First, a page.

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Renting an Apartment or House in Finland

This is a guide only, and does not constitute legal advice

This page deals mainly with the legalities and regulations regarding renting in Finland. If you're looking for an apartment, see the Finding Housing or Estate Agents pages.

This page refers to rental houses and rental apartments in Helsinki, Espoo, Vantaa, Hämeenlinna, Joensuu, Jyväskylä, Kajaani, Kotka, Kuopio, Lahti, Lappeenranta, Mikkeli, Oulu, Pori, Rauma, Riihimäki, Rovaniemi, Savonlinna, Seinäjoki, Tampere, Turku, Vaasa

General Information

Rental Properties in Finland

When choosing a rental apartment, be sure to understand what is included in the rental agreement. In Finland the situation is rather different to Australia, for example.

In a Finnish rented property, do not expect to find:

Do expect to find:

Tenant's Rights and Responsibilities

The tenant's responsibilities are to pay rent on time, to maintain the apartment in normal condition, and to adhere to the rules of the building. If damage occurs to the apartment the tenant must notify the lessor immediately, and is liable for compensation to the owner of the apartment. Any alterations or repairs performed by the tenant must first be approved by the lessor. Finally, the tenant is responsible for cleaning the apartment at the end of the lease.

Sub-tenancy / Secondary Leasing

Sub-tenancy is allowed; tenants may lease a rental apartment to one or more tenants of their own. Secondary leasing is subject to the primary lessor's express consent.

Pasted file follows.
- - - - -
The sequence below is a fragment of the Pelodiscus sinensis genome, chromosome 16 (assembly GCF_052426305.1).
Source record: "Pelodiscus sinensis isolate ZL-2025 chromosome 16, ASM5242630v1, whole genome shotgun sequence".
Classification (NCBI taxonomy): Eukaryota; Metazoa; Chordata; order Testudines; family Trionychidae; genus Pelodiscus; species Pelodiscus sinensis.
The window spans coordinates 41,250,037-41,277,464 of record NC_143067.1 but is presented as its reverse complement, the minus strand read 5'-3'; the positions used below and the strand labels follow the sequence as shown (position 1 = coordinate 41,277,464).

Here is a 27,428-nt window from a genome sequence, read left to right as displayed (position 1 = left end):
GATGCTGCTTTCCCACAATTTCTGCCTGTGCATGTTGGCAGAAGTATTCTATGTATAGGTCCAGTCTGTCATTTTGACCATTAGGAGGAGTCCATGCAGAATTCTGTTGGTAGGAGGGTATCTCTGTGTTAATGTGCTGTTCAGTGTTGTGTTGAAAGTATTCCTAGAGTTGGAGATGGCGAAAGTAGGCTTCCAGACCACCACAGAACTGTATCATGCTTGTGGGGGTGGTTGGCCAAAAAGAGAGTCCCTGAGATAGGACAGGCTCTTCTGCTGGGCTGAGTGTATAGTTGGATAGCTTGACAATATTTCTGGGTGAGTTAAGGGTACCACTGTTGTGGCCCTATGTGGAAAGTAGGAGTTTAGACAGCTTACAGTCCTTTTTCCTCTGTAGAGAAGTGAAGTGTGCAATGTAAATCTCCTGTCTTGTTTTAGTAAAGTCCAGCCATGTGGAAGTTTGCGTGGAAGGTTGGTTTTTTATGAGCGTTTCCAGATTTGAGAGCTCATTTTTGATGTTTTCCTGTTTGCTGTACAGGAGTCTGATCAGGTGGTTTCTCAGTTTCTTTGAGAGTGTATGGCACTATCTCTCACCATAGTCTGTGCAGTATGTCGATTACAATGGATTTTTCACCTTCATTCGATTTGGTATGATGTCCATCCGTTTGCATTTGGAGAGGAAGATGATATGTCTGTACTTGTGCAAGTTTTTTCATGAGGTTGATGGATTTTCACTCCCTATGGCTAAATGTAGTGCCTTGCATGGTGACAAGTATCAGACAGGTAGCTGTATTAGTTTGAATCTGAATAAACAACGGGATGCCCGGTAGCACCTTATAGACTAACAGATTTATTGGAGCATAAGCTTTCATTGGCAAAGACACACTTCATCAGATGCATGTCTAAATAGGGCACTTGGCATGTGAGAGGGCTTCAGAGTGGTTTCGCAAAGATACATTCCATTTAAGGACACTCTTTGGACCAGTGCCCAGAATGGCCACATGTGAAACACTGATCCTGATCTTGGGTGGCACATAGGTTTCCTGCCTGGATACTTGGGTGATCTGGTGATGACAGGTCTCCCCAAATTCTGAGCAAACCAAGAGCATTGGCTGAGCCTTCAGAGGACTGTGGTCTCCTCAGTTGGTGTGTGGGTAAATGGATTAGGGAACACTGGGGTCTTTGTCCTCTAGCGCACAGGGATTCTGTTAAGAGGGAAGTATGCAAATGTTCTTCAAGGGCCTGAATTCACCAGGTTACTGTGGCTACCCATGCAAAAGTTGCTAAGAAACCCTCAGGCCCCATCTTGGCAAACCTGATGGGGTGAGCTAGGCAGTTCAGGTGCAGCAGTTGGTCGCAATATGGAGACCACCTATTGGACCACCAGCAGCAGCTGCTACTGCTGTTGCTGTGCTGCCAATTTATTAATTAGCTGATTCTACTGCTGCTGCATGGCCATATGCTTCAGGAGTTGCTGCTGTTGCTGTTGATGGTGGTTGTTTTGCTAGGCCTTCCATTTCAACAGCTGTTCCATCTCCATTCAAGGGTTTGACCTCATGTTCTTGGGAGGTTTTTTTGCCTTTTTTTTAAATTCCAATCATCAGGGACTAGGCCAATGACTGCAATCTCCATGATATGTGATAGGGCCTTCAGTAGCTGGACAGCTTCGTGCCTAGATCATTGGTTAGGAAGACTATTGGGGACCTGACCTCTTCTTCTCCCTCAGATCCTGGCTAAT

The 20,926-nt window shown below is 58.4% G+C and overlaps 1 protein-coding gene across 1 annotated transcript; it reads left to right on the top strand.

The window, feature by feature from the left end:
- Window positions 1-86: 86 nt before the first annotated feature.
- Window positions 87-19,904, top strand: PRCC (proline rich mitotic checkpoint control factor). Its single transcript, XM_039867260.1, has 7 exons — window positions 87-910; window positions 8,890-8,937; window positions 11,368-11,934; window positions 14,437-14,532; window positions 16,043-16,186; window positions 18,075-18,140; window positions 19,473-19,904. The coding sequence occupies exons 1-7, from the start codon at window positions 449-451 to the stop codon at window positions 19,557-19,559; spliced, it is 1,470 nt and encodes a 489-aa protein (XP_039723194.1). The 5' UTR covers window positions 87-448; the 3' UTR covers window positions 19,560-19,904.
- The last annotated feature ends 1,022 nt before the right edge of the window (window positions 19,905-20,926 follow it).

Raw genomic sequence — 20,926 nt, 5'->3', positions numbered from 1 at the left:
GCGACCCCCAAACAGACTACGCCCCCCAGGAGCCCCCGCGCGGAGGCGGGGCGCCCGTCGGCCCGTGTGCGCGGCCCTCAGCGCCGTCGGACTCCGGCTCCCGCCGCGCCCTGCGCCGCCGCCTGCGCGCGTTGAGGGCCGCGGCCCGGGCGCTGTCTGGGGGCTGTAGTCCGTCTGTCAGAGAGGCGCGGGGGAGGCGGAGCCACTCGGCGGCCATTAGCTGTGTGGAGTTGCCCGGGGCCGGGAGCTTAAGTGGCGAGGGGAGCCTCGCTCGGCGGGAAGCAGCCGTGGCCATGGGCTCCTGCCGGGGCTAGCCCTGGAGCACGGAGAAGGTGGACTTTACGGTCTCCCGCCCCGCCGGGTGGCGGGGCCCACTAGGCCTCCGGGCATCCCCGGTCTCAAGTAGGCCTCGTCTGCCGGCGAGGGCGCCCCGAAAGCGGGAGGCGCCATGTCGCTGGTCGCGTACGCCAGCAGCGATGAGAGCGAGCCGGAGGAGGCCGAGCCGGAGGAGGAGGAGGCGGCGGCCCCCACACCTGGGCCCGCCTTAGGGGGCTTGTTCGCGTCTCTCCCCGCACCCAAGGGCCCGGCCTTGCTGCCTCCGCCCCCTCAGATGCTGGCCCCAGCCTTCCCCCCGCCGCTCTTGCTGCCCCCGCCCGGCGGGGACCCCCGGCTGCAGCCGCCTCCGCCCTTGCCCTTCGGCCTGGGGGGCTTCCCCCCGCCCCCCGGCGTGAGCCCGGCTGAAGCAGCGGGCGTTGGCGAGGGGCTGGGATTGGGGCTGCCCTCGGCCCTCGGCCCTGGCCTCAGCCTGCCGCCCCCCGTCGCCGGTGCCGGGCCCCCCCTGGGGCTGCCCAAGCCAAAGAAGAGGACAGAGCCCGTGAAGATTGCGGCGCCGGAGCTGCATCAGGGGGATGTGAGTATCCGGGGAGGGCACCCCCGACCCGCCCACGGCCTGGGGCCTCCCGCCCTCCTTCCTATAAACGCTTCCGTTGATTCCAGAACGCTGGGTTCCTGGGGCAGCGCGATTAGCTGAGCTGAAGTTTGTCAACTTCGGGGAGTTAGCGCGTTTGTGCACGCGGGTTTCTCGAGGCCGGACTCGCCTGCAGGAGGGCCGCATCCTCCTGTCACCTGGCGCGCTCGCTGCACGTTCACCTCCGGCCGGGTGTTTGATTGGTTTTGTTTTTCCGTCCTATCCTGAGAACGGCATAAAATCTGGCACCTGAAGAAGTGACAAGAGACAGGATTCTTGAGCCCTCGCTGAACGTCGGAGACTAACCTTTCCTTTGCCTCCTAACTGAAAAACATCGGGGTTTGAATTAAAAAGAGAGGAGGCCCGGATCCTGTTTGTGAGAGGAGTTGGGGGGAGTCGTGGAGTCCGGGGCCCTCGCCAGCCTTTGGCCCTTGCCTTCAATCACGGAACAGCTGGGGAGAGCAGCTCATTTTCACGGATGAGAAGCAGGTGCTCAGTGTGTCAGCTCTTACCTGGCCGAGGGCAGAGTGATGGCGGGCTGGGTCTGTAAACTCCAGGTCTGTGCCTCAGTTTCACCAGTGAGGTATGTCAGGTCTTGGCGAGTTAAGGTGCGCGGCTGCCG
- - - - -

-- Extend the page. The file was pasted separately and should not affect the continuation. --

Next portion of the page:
Lease / Tenancy Agreement

Do not pay any money before a legal agreement is made by signing a written lease agreement.
A lease/tenancy agreement should contain at least:

Termination of Lease
Fixed term lease agreements are binding for both parties for the set period and may only be terminated under special circumstances - see below.
Non-fixed term lease agreements may be terminated by either the tenant or the lessor by giving notice. Notice must be given in writing.

Immediate Termination for either fixed or non-fixed term leases can occur if:

Security Deposit

Lessors usually require a security deposit from the tenant to ensure payment of unpaid rent, or compensation for damage caused by the tenant. A security deposit may not exceed three months' rent. Usually the deposit is one or, more commonly, two months' rent. At the end of the lease relationship, if rent has been paid on time and there has been no damage caused to the apartment, the security deposit is returned in full.

Most disputes occur if the lessor withholds the security deposit, or part of it, because he considers the tenant to have damaged the apartment or otherwise left it in inappropriate condition.
To avoid such disputes:

The tenant is not liable for normal wear and tear from living.

Rent Increases

Rent is shown in the lease agreement between the tenant and lessor. The amount of rent may be changed during the agreement period based on the adjustment clauses included in the lease. These may include for example increases based on indexing, percentage-based increases or increases in euro amounts.

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